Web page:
In all honesty we should have started with this book in our series of reviews as this is what the beginner (as well as the advanced re-loader) should be picking up to familiarize oneself with the process of reloading and please remember the internet is not always a good resource for these kinds of things where misinformation can cause serious injury or worse. Even though I consider myself an advanced re-loader I still pick up this book from time to time and re-read sections I am wanting to review. I learn something new most every time even though I have read it once or twice already (yeah I am thick headed like that). "The ABC's of reloading" is as its cover states a "definitive guide to cartridge and shotshell reloading" and for once the claim on the cover does not lie. My copy being a 7th edition (mother purchased it for me from B&N sometime in 2004) probably does not have some of the updates the newer editions surely have, but is still valid in all the set up and safety information contained within.
|In depth as well as a wide range of topics makes this book a fine place to start if one wishes to learn more about reloading.|
Say you are at a book store (as rare as they in physical form) and you have picked up your monthly firearms magazine (the periodical type, not the USGI type) and you flash back to the last time you picked up a box of ammo for your CCW or off the shelf varmint rifle and the hurt of the price tag. You think to yourself "I should look in the sporting section for a book on reloading"....why gun stuff is in always in the "sports" section and not the "lifestyle" section is always beyond me. You wonder on over and spy a few books with some interesting titles. Ones pieced together from magazine articles others by possibly a bullet or powder company, you pick them up and see that they have a few pages of "instructions" and a lot of data but not really what you are looking for. You see a copy of "ABC's of reloading" and pick it up....you flip to the first section and you see it covers....Safety!....well that is a great place to start you think and you begin to read through the pages...you get a great (not just good) overview of differences in ammo types and a good many things to look out for. You look around and spot a empty plush chair at the end of the isle so you wonder over and take a seat, flipping to the next section on Cartridge cases ..."how much to them could there be?" you think to yourself. You read on in soaking up all the information before your eyes, "oh that is how they do that" is muttered a few times as you are pleased with the content of the book and what you have learned so far. You notice then you have been reading the book for almost 20 minutes....and at this point your wife or significant other has started to hunt around for you and finding you asks if you are ready to go. You decide to buy the book as your wife has a small stack of a new vampire series and you only have a single magazine.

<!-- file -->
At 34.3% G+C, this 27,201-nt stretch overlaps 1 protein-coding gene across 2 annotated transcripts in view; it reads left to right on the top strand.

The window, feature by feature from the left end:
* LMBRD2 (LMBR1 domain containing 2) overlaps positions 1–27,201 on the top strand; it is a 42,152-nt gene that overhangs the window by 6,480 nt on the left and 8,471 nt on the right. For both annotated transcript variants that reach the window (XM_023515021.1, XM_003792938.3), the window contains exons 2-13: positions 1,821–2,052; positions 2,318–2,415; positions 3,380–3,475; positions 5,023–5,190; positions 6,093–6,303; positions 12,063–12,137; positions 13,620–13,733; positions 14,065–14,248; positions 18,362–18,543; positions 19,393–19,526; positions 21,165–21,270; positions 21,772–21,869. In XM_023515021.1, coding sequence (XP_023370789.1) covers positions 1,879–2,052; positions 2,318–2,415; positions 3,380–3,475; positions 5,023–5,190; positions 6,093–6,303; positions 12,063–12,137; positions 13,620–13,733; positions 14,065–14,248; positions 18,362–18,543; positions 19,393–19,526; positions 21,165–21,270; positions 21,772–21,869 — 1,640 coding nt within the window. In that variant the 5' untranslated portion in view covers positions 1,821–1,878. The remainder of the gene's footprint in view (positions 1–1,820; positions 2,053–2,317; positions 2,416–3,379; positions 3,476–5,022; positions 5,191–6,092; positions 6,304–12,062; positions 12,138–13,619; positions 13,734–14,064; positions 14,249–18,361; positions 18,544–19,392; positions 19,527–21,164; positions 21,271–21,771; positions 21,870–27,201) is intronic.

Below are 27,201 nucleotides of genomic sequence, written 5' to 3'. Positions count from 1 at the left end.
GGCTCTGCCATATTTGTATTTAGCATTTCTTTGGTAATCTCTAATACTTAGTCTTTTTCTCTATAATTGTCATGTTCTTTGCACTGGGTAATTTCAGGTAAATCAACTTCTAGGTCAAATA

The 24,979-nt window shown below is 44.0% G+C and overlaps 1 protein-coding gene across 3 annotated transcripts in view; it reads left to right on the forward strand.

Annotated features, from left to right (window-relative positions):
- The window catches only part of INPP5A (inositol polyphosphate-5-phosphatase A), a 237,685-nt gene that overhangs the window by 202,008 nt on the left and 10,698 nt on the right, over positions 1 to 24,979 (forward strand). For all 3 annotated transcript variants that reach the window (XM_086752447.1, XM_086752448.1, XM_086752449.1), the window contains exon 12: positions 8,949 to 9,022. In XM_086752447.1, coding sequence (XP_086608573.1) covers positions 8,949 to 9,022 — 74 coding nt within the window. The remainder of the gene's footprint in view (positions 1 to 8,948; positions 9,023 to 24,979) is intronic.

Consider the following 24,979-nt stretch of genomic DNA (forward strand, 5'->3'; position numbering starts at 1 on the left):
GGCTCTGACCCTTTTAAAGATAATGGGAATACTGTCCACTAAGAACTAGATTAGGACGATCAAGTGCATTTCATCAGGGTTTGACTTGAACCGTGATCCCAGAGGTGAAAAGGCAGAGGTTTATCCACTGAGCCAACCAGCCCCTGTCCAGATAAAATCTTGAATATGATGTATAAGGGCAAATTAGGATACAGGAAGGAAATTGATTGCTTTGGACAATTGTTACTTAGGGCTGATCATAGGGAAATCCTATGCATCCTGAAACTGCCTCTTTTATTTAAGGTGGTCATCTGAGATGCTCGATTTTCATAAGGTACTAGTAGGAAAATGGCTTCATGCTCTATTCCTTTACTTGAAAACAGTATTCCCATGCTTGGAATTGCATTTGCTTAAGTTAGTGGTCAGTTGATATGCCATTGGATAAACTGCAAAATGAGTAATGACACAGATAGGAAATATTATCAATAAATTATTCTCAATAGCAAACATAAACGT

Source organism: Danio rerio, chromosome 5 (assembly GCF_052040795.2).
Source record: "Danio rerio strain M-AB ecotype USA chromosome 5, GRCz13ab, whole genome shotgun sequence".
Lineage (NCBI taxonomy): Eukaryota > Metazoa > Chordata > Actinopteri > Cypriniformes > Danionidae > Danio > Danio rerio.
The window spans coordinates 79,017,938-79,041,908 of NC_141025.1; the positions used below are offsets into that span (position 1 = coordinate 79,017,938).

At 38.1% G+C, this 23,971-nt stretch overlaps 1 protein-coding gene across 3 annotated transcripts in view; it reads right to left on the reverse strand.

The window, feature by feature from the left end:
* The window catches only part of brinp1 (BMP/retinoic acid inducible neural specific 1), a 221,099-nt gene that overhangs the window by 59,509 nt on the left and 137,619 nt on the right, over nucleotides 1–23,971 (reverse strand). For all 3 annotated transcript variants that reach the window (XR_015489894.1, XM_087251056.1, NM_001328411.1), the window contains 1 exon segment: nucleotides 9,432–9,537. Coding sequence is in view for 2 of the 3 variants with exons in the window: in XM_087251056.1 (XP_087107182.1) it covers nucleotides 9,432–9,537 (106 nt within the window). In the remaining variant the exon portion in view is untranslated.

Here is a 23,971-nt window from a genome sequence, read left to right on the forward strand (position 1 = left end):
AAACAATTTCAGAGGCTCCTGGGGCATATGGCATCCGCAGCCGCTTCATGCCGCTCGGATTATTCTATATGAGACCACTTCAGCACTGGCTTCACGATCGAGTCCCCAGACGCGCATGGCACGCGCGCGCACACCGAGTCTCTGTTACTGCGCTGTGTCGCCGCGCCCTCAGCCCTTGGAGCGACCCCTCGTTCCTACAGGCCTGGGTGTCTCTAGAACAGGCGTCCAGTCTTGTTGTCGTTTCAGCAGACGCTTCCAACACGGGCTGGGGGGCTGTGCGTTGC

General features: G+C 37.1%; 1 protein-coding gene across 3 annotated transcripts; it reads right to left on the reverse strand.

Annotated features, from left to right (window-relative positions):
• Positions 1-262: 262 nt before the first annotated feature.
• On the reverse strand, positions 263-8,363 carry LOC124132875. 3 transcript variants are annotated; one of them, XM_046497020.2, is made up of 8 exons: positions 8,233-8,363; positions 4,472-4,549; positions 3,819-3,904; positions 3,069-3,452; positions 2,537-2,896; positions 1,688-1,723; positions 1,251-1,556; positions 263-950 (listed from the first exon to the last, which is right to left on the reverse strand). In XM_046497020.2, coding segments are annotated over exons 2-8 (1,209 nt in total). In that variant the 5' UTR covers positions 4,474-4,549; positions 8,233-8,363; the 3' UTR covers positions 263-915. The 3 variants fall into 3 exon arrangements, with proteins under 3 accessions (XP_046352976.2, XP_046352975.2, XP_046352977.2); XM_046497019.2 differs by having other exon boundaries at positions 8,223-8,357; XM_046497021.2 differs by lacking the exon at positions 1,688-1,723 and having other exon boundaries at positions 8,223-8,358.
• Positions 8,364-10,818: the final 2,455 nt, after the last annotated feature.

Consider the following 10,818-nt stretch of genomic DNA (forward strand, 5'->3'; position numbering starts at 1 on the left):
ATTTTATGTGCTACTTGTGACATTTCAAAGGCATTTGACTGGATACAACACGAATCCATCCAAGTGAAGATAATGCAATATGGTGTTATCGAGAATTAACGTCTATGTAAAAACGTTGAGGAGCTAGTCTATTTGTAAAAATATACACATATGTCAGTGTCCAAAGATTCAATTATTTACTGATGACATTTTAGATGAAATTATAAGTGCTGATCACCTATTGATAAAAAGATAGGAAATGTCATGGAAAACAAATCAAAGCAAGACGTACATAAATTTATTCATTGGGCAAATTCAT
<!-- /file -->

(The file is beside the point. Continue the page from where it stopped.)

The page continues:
Through the next few weeks you read a little at a time and really start to pick up momentum. "ABC's" lays a good foundation and slowly feeds advanced information in as you go. Proper terminology and vocabulary are thoroughly covered in the numerous illustrations and pictures. A section on powders gives good descriptions and uses of the myriad of powders a re-loader could use at his bench. Primers, bullets casting, loading for accuracy the chapters continue to greater depth and skill level. Rifle, handgun and shotgun sections reveal nuances that are specific to reloading for the various case designs and purposes. Want to reload for a old few old black powder cartridge guns as well? that is covered.
|Illustrations & instructions from lots of manufactures as well as lots of terminology defined lend to this book being a valuable resource.|
Pretty much this book is what could be recommend as a great place to start if you were thinking about starting to reload or have been reloading for a number of years and may want to pick up a few tips and tricks. Advanced books do not always give safe advice and as we may sheepishly realize from time to time it really is the basics...the "ABC's" if you will that create a quality and safe end product.